DOHA • Qatar is prepared to let pass the deadline for complying with 13 demands set down by a Saudi-led bloc, including shutting the Al Jazeera television network and cutting back ties with Iran.
The Qatari government, under a blockade led by Saudi Arabia of its air, sea and land links, is unwilling to concede to any demands that threaten its sovereignty or violate international law, Foreign Minister Sheikh Mohammed bin Abdulrahman Al-Thani said.
"There is no fear from our direction. We are ready to face the consequences," he said last Saturday in Rome, where he met his Italian counterpart. "There is an international law that should be respected and not violated," he added.
Qatari stocks declined as the rift showed no sign of easing ahead of a crucial deadline today.
The QE Index, which resumed trading after a one-week public holiday, lost 1.8 per cent as of 9.48am in Doha, led by Industries Qatar QSC's 2.6 per cent loss.
Sheikh Mohammed repeated that Qatar is willing to sit down and negotiate under the right circumstances. The ultimatum issued on June 23 was made to be rejected, he said.
Saudi Arabia, Bahrain, the United Arab Emirates and Egypt severed commercial links with Qatar almost a month ago, saying they were isolating the kingdom over what they see as its tolerant attitude to Iran and support for Islamist groups.
The coalition's demands also include Qatar severing relations with the Muslim Brotherhood and ending Turkey's military presence in the country. Qatar was given 10 days to respond.
Sheikh Mohammed, in turn, accused the blockading nations of having ties to groups and individuals accused of terrorism. "As for the countries that accuse Qatar of financing terrorism, they have the same problems as Qatar, more so, they are on top of the list in that area," he said. "There are financial institutions in these countries involved in financing terrorist organisations and financing terrorist operations in Western countries."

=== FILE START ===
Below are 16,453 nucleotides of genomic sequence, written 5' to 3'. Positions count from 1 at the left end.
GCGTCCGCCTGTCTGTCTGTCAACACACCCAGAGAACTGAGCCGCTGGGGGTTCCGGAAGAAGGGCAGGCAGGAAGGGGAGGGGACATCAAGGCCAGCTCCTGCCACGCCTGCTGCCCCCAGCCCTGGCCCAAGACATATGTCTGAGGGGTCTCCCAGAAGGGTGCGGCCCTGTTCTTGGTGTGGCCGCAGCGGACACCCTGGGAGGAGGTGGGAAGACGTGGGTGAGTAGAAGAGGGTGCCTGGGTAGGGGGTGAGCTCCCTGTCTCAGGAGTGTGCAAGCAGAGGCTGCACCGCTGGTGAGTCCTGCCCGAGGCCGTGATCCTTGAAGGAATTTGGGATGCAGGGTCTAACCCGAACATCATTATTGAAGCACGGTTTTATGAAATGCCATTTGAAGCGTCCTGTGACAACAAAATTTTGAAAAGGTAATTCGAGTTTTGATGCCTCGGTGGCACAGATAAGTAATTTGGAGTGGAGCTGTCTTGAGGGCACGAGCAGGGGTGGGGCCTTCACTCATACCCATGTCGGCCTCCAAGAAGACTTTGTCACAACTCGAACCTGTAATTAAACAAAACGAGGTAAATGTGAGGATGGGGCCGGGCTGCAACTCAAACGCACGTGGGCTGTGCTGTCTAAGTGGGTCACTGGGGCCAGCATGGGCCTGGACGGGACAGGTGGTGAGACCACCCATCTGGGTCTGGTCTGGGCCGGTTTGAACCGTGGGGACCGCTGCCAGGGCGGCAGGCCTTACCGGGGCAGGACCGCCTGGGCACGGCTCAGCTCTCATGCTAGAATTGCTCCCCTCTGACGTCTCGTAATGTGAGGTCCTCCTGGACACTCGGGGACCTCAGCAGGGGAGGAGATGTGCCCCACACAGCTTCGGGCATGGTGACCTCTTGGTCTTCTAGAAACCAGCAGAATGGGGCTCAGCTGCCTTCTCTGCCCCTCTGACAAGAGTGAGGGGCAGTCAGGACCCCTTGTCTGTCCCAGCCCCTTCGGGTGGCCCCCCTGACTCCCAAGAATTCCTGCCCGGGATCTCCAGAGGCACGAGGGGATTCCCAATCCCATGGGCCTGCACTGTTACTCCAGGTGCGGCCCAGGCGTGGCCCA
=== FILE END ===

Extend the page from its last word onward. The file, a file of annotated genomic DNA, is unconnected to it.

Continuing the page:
The coalition presented Qatar with its requirements to end the stand-off after United States Secretary of State Rex Tillerson urged the Saudi-led bloc to lay out its demands. In a statement on June 25, Mr Tillerson conceded that Qatar would find it "very difficult" to comply with some of the requests.
On June 27, during a visit to Washington, Saudi Foreign Minister Adel al-Jubeir called the demands non-negotiable.
The UAE Ambassador to Russia Omar Ghobash has said Qatar could face fresh sanctions if it does not comply with the demands. Gulf states could ask their trading partners to choose between working with them or with Doha, he said in a newspaper interview last week.
They have not specified what further sanctions they could impose on Doha, but commercial bankers in the region believe Saudi, Emirati and Bahraini banks might receive official guidance to pull deposits and interbank loans from Qatar.
A more serious sanction would be to ban investors from holding Qatari assets, but the authorities have given no sign of doing this.
UAE Minister of State for Foreign Affairs Anwar Gargash played down the chances of an escalation, saying that "the alternative is not escalation but parting ways", suggesting Qatar may be forced out of the six-member Gulf Cooperation Council (GCC).
The Western-backed body was formed in 1981 in the wake of Iran's Islamic Revolution and the outbreak of the Iran-Iraq war, by Saudi Arabia, the United Arab Emirates, Kuwait, Qatar, Oman and Bahrain.
In Washington last week, the Qatari Foreign Minister said the GCC was set up to guard against external threats.
"When the threat is coming from inside the GCC, there is a suspicion about the sustainability of the organisation," Sheikh Mohammed told reporters.
Qataris appeared defiant yesterday, with newspapers decrying a "siege" and sharing on social media a cartoon of David and Goliath to illustrate Qatar's struggle with its larger neighbours.